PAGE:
A 40-Year Record of Tree Establishment Following Chaining and Prescribed Fire Treatments in Singleleaf Pinyon (Pinus monophylla) and Utah Juniper (Juniperus osteosperma) Woodlands

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Abstract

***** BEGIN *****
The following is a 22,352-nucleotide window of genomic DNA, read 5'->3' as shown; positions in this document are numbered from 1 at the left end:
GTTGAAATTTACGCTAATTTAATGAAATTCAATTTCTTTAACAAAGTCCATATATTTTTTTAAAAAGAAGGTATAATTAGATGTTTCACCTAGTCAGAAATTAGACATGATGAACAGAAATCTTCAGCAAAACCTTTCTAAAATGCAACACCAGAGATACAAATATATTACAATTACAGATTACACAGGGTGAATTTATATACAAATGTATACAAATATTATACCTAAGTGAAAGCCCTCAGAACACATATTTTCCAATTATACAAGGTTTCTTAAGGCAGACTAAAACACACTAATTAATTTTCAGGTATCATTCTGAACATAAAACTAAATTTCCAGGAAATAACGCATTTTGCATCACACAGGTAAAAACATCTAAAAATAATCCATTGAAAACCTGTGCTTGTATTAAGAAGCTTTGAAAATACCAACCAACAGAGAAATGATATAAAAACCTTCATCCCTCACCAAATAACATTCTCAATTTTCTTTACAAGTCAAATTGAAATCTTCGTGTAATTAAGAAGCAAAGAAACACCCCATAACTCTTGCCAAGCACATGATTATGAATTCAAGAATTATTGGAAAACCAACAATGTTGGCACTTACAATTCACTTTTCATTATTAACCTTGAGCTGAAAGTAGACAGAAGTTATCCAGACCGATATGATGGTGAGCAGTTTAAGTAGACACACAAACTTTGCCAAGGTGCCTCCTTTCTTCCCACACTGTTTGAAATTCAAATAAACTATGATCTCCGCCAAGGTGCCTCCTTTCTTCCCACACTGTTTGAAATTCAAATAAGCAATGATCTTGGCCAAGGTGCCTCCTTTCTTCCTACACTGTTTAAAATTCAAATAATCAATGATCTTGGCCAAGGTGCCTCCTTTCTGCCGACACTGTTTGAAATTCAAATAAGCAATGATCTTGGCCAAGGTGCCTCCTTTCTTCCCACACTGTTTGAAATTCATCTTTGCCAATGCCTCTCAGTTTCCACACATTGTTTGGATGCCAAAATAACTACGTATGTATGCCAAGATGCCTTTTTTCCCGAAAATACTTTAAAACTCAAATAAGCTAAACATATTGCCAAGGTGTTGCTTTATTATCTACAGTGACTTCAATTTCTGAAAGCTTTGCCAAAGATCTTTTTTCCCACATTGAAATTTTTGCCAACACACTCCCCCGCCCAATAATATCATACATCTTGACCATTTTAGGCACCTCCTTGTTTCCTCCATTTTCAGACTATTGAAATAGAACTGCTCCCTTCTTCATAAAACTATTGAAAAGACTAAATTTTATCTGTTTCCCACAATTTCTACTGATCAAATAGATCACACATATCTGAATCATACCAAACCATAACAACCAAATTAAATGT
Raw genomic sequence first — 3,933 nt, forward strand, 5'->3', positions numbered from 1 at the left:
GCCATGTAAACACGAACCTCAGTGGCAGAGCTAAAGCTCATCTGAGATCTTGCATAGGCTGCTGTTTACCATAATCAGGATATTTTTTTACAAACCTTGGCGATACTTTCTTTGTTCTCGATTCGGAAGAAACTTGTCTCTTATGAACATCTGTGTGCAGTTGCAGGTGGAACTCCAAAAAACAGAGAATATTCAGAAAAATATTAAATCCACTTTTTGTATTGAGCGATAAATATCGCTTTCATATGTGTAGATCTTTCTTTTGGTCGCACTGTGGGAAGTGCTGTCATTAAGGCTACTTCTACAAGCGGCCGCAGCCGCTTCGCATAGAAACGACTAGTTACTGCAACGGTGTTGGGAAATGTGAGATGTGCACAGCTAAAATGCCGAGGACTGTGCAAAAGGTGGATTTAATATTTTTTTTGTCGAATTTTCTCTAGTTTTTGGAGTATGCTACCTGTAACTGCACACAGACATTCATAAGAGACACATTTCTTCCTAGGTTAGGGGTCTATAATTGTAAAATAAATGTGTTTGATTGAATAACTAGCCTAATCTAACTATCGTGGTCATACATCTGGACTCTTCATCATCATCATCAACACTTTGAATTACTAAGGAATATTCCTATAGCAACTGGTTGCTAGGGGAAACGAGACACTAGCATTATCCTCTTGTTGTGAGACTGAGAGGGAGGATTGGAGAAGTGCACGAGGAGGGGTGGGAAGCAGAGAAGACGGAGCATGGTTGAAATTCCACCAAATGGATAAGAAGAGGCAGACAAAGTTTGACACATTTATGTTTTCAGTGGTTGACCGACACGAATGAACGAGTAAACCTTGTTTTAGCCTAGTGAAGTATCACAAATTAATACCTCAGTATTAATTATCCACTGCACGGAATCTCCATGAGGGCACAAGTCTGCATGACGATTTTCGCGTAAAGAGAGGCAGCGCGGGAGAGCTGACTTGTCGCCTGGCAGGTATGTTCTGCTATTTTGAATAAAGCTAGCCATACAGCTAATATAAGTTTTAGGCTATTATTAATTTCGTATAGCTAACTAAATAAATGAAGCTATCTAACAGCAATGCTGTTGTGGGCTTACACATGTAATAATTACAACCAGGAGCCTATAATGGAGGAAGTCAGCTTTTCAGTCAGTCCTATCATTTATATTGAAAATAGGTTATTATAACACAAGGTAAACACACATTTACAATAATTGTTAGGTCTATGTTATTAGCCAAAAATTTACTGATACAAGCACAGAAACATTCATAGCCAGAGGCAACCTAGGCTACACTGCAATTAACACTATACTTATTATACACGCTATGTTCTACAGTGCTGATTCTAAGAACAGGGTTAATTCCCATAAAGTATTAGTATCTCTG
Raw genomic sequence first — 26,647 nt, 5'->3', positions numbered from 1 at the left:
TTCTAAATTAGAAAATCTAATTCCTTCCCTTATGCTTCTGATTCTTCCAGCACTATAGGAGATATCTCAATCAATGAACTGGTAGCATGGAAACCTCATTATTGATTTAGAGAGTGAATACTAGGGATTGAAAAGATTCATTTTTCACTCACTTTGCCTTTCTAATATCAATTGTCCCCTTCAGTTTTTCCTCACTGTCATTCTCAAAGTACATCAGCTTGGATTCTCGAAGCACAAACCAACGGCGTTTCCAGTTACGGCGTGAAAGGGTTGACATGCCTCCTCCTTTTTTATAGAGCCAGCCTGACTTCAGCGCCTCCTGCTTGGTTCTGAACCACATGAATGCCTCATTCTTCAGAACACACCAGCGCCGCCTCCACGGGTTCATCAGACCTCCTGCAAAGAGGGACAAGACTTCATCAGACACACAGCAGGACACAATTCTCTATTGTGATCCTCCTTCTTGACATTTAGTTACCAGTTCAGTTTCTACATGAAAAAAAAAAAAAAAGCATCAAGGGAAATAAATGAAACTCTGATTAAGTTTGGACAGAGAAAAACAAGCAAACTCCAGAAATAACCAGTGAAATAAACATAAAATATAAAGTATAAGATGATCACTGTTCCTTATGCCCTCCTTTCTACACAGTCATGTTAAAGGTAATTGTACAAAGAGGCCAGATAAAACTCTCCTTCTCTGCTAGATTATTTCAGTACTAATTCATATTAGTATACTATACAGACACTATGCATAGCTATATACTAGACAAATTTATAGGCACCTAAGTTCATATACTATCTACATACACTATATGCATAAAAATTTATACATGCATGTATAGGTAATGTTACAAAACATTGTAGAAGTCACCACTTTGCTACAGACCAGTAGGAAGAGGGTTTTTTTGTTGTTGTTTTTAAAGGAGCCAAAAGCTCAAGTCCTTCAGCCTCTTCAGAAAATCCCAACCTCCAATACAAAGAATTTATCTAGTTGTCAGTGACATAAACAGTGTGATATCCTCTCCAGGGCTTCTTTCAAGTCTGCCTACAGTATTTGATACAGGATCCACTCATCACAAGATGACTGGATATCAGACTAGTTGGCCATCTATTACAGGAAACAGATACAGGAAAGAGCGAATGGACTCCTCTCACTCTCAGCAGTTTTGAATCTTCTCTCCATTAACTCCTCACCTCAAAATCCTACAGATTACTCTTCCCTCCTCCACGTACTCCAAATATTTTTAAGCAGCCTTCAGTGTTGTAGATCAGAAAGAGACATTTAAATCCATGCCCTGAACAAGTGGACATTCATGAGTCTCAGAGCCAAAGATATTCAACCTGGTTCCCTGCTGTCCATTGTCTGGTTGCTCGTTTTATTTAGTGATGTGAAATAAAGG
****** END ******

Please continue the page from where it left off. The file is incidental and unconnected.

Chaining and prescribed fire treatments have been widely applied throughout pinyon-juniper woodlands of the western United States in an effort to reduce tree cover and stimulate understory growth. Our objective was to quantify effects of treatment on woodland recovery rate and structure and the relative dominance of the two major tree species in our Great Basin study area, singleleaf pinyon (Pinus monophylla Torr. & Frém.) and Utah juniper (Juniperus osteosperma [Torr.] Little). We resampled plots after a 40-yr interval to evaluate species-specific differences in tree survivorship and establishment from posttreatment age structures. Tree age data were collected in 2008 within four chained sites in eastern Nevada, treated in 1958, 1962, 1968, and 1969 and originally sampled in 1971. The same data were collected at five prescribed burn sites treated in 1975 and originally sampled in 1976. All chained sites had greater juniper survival than pinyon survival immediately following treatment. Chained sites with higher tree survival also had the greatest amount of new tree establishment. During the interval between treatment and the 2008 sampling, approximately four more trees per hectare per year established following chaining than following fire. Postfire tree establishment only occurred for the initial 15 yr and was dominated by juniper. Establishment after chaining was dominated by juniper for the first 15 yr but by pinyon for 15-40 yr following treatment. Results support an earlier successional role for juniper than for pinyon, which is more dependent upon favorable microsites and facilitation from nurse shrubs. Repeated chaining at short intervals, or prescribed burning at infrequent intervals, will likely favor juniper dominance. Chaining at infrequent intervals (>20-40 yr) will likely result in regained dominance of pinyon. Chaining treatments can be rapidly recolonized by trees and have the potential to create or amplify landscape-level shifts in tree species composition.

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